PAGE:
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Int Neurourol J. 2016 Sep;20(3):197-202. Epub 2016 Sep 23.

Abnormal Sensory Protein Expression and Urothelial Dysfunction in Ketamine-Related Cystitis in Humans.

Author information

1
Division of Urology, Department of Surgery, Taipei Tzu Chi General Hospital, Buddhist Tzu Chi Medical Foundation, Taipei, Taiwan.
2
Department of Urology, School of Medicine, Tzu Chi University, Hualien, Taiwan.
3
Department of Medicine and Pharmacology, University of Pittsburgh School of Medicine, Pittsburgh, PA, USA.
4
Department of Urology, Buddhist Tzu Chi General Hospital, Hualien, Taiwan.

Abstract

PURPOSE:

The aim of this study was to analyze patterns of sensory protein expression and urothelial dysfunction in ketamine-related cystitis (KC) in humans.

METHODS:

Biopsies of bladder mucosa were performed in 29 KC patients during cystoscopy. Then specimens were analyzed for tryptase, zonula occludens-1 (ZO-1), E-cadherin, and terminal deoxynucleotidyl transferase-mediated dUTP nick end-labeling (TUNEL) with immunofluorescence staining and quantification. In addition, 10 healthy control bladder specimens were analyzed and compared with the KC specimens. Another 16 whole bladder specimens obtained from partial cystectomy were also analyzed for the muscarinic receptors M2 and M3, endothelial nitric oxide synthase (eNOS), inducible nitric oxide synthase (iNOS), β-3 adrenergic receptors (β3-ARs), and the P2X3 receptor by western blotting. In addition, 3 normal control bladder specimens were analyzed and compared with the KC specimens.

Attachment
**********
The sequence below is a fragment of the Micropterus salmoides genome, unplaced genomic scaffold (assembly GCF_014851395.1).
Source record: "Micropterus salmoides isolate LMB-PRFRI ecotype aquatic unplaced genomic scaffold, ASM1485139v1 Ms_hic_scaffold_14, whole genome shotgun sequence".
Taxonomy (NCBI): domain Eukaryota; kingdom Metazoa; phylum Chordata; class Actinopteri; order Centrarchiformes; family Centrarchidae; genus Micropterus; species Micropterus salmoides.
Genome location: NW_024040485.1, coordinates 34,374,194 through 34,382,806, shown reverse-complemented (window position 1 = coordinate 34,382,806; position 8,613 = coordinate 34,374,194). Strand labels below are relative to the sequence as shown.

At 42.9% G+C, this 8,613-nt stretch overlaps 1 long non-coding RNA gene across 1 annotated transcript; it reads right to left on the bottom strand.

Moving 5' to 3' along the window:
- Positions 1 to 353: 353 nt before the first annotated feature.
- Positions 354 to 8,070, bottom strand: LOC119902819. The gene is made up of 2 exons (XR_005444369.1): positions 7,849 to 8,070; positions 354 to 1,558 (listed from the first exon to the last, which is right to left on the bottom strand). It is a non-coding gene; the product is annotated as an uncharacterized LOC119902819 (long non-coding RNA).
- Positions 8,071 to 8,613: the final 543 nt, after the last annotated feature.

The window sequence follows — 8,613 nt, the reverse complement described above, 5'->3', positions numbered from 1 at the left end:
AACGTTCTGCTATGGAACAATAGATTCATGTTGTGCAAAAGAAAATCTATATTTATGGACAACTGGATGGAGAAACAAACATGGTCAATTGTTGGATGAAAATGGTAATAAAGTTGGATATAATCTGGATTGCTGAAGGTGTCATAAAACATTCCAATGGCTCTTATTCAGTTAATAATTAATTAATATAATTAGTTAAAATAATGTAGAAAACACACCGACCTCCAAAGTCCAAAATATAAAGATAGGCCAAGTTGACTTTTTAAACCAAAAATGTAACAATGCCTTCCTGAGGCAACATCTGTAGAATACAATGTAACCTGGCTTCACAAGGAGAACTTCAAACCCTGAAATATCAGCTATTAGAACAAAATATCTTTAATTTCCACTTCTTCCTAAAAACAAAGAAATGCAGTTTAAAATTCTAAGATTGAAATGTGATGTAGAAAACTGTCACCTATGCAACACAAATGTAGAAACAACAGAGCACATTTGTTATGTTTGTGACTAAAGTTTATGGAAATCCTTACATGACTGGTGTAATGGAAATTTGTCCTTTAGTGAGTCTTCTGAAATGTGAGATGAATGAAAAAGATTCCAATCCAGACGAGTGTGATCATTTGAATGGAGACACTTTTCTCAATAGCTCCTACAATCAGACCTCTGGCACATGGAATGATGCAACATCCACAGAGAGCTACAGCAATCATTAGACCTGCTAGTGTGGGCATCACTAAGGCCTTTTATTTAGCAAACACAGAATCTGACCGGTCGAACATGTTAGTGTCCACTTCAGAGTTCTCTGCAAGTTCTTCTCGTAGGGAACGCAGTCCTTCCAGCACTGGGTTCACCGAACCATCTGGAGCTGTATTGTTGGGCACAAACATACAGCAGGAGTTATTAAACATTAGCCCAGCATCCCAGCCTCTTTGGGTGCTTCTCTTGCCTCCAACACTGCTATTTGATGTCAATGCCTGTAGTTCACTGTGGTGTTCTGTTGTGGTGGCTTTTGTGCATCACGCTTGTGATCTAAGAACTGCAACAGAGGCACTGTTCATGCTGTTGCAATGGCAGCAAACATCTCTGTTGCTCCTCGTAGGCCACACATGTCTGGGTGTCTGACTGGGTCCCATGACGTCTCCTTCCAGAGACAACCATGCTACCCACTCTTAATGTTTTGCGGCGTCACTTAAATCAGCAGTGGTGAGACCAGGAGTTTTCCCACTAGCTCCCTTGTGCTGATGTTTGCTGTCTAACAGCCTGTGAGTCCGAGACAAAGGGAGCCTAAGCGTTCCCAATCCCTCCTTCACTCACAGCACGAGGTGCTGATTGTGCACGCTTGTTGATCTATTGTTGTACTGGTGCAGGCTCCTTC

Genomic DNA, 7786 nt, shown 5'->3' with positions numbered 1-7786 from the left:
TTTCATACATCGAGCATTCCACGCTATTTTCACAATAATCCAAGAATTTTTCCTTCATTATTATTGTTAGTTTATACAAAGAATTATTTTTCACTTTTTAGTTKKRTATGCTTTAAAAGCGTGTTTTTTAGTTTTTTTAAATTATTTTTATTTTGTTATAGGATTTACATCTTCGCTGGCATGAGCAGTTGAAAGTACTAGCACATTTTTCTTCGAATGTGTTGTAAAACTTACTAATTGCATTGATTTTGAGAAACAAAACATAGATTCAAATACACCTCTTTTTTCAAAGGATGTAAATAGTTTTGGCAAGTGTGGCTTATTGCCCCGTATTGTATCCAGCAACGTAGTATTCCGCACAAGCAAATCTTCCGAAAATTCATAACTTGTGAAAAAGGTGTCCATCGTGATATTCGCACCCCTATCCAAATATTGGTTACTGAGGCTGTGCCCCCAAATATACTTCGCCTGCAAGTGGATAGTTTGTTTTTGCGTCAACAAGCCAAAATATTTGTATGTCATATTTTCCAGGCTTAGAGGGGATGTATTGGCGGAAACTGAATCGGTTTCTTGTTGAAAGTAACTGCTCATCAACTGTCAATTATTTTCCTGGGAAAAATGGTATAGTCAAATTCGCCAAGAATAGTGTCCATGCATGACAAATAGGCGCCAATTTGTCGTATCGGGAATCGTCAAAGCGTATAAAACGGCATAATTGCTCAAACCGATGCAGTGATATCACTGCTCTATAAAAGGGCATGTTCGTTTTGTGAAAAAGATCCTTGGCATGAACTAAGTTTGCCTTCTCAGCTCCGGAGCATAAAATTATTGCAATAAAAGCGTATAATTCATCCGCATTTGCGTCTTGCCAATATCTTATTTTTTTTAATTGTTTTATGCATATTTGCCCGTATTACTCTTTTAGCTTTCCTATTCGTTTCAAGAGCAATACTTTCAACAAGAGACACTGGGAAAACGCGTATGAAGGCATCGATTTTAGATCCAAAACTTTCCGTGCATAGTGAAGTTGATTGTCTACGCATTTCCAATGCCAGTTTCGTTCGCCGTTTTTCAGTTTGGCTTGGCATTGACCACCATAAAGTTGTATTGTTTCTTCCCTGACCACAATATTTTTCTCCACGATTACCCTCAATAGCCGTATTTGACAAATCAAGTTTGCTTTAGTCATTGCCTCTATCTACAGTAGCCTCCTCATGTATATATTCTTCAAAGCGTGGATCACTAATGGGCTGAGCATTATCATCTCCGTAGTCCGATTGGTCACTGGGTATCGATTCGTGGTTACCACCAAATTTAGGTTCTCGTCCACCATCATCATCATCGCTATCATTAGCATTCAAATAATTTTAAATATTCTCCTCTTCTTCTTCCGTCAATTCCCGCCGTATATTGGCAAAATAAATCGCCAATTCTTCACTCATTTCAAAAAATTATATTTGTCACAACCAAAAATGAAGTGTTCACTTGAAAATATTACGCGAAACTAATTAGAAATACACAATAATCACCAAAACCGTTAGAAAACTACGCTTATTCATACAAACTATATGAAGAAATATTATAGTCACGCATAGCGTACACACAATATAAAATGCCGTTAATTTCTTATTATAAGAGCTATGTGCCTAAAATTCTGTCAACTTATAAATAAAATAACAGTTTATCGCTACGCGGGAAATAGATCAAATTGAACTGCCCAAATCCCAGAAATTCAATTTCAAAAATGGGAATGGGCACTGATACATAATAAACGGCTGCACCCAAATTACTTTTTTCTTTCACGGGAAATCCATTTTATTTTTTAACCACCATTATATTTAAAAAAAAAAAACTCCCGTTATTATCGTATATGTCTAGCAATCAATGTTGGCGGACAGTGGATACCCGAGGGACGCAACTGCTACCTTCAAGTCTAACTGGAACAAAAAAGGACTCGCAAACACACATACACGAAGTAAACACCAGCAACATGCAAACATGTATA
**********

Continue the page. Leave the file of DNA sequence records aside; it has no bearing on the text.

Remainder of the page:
RESULTS:

The KC bladder mucosa revealed significantly less expression of ZO-1 and E-cadherin, and greater expression of TUNEL and tryptase activity than the control samples. The expression of M3 and β3-AR in the KC specimens was significantly greater than in the controls. The expression of iNOS, eNOS, M2, and P2X3 was not significantly different between the KC and control specimens.

CONCLUSIONS:

The bladder tissue of KC patients revealed significant urothelial dysfunction, which was associated with mast-cell mediated inflammation, increased urothelial cell apoptosis, and increased expression of the M3 and β3-AR.

KEYWORDS:

Ketamine; Urothelium

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